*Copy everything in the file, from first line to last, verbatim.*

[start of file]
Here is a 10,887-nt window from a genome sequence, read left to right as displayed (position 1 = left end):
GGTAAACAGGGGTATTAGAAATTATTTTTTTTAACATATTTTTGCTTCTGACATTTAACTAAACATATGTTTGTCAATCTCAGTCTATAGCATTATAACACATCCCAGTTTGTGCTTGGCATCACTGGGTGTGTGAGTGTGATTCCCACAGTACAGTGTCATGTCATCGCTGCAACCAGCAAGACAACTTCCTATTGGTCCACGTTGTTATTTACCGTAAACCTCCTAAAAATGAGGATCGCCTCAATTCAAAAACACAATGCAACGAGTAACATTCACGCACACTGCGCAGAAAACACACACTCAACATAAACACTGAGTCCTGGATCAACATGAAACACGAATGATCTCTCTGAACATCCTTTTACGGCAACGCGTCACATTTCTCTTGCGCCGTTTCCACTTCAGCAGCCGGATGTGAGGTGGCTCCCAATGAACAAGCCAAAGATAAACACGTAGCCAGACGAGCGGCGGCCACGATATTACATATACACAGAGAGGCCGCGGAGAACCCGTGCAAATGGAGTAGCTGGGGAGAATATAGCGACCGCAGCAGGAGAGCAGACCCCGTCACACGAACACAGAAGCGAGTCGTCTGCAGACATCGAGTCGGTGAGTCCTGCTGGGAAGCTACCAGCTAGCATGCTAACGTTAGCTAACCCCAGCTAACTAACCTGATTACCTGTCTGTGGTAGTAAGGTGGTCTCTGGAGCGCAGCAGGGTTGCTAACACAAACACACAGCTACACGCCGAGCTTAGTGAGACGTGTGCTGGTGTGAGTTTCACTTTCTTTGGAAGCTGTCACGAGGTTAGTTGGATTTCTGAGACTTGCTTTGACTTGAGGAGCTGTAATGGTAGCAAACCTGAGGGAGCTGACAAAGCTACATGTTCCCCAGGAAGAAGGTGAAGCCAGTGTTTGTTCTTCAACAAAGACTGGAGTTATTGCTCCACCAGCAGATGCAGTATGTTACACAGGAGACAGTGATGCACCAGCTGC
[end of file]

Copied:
Here is a 10,887-nt window from a genome sequence, read left to right as displayed (position 1 = left end):
GGTAAACAGGGGTATTAGAAATTATTTTTTTTAACATATTTTTGCTTCTGACATTTAACTAAACATATGTTTGTCAATCTCAGTCTATAGCATTATAACACATCCCAGTTTGTGCTTGGCATCACTGGGTGTGTGAGTGTGATTCCCACAGTACAGTGTCATGTCATCGCTGCAACCAGCAAGACAACTTCCTATTGGTCCACGTTGTTATTTACCGTAAACCTCCTAAAAATGAGGATCGCCTCAATTCAAAAACACAATGCAACGAGTAACATTCACGCACACTGCGCAGAAAACACACACTCAACATAAACACTGAGTCCTGGATCAACATGAAACACGAATGATCTCTCTGAACATCCTTTTACGGCAACGCGTCACATTTCTCTTGCGCCGTTTCCACTTCAGCAGCCGGATGTGAGGTGGCTCCCAATGAACAAGCCAAAGATAAACACGTAGCCAGACGAGCGGCGGCCACGATATTACATATACACAGAGAGGCCGCGGAGAACCCGTGCAAATGGAGTAGCTGGGGAGAATATAGCGACCGCAGCAGGAGAGCAGACCCCGTCACACGAACACAGAAGCGAGTCGTCTGCAGACATCGAGTCGGTGAGTCCTGCTGGGAAGCTACCAGCTAGCATGCTAACGTTAGCTAACCCCAGCTAACTAACCTGATTACCTGTCTGTGGTAGTAAGGTGGTCTCTGGAGCGCAGCAGGGTTGCTAACACAAACACACAGCTACACGCCGAGCTTAGTGAGACGTGTGCTGGTGTGAGTTTCACTTTCTTTGGAAGCTGTCACGAGGTTAGTTGGATTTCTGAGACTTGCTTTGACTTGAGGAGCTGTAATGGTAGCAAACCTGAGGGAGCTGACAAAGCTACATGTTCCCCAGGAAGAAGGTGAAGCCAGTGTTTGTTCTTCAACAAAGACTGGAGTTATTGCTCCACCAGCAGATGCAGTATGTTACACAGGAGACAGTGATGCACCAGCTGC